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This doesn't seem to be working right now. I'm using Faye with NodeJS behind an Amazon ELB. When I switch on HTTPS the connections can no longer be brokered. I found a question here unanswered: https://forums.aws.amazon.com/message.jspa?messageID=283293 . Anyone able to get this working? Are there any work around outside of running my own instance of HAProxy?

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3 Answers 3

up vote 9 down vote accepted

It won't work, the ELB's HTTP(S) proxy does not understand websocket requests, for now at least, and I don't know when/if it's planned.

I'm not sure HAProxy is completely necessary though. It should be possible to put an SSL terminator, e.g. stud/stunnel, on the same instance as your nodejs servers and pass through that way. You can then keep the ELB, but put it in TCP mode.

Obviously there's the SSL overhead on each instance, but in the long run that probably scales better than offloading the SSL to ELB (particularly based on users' comments on ELB's SSL performance).

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I confirm, based on our own tests, that configuring ELB on TCP/SSL, instead oh HTTP/HTTPS, makes the trick with WebSockets. The drawbacks are two:

1) As already pointed by arturnt, you cannot get stickyness.

2) You will lose the ability to retrieve the identity of the clients. The originating IP seen by your WebSocket server will be always the ELB one and, differently from the HTTP/HTTPS configuration, no X-Forwarded-For header will be added to the requests.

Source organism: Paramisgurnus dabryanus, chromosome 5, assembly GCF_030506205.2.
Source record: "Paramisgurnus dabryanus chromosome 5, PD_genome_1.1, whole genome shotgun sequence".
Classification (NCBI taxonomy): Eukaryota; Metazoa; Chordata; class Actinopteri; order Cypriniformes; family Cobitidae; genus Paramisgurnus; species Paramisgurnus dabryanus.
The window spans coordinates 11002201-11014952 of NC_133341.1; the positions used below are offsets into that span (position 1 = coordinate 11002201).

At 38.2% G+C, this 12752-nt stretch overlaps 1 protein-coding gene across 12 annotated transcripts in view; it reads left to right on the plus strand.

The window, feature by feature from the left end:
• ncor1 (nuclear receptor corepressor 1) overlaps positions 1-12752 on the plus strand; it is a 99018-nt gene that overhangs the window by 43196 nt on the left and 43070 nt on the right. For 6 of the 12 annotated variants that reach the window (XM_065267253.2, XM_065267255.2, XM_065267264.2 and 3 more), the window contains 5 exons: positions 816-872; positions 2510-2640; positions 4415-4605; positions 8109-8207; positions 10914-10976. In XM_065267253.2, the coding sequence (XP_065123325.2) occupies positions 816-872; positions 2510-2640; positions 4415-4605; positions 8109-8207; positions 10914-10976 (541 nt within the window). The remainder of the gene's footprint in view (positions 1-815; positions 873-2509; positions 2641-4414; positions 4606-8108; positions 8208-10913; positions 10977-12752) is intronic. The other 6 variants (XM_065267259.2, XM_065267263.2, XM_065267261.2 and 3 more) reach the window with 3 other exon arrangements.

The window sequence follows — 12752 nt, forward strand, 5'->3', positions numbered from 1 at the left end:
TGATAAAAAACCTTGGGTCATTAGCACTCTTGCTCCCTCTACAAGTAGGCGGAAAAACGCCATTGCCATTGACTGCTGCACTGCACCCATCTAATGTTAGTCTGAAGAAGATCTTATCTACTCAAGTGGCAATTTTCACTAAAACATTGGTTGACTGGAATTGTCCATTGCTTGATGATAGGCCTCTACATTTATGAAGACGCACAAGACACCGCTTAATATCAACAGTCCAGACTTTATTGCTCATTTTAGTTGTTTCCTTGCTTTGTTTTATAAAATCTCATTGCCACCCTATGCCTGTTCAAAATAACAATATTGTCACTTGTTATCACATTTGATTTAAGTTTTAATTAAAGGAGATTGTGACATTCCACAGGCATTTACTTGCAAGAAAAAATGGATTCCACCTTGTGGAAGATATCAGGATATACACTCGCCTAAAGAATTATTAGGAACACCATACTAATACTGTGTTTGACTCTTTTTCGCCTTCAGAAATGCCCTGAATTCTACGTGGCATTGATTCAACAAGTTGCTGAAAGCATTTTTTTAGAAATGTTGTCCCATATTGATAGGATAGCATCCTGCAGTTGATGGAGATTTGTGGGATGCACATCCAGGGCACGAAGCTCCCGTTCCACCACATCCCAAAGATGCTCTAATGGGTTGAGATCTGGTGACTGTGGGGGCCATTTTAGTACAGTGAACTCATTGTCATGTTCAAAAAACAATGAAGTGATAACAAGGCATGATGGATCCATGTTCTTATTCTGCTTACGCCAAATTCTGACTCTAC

**UPDATE on July 2013: Amazon has just added support for Proxy Protocol, which solves drawback number 2 above. With the Proxy Protocol, a header containing the client's originating IP is added even when ELB works at TCP level, rather than HTTP.

Full details: http://docs.aws.amazon.com/ElasticLoadBalancing/latest/DeveloperGuide/TerminologyandKeyConcepts.html#proxy-protocol

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Can WSS be used with the second option? –  whadar Jan 15 '13 at 15:44
    
...and there's a module to deal with the PROXY protocol. –  josh3736 Jul 31 '13 at 22:30

After James' answer I did a little bit more research and ended up going to the TCP route, not sure there are any disadvantages of that over using the HTTP tunneling of ELB (considering I don't need stickiness). The good thing is that you don't need to do stud/stunnel since ELB provides that for you. So final ELB setup where NodeJS/Faye are listening on port 8000:

Secure TCP Forward (443) -> Local (8000)
TCP Forward 80 -> Local(8000)
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The downside is stickyness and the ability of the ELB to forward on a request to a different server if the current one it choose returns an error. –  Zac Bowling Jun 5 '12 at 1:19

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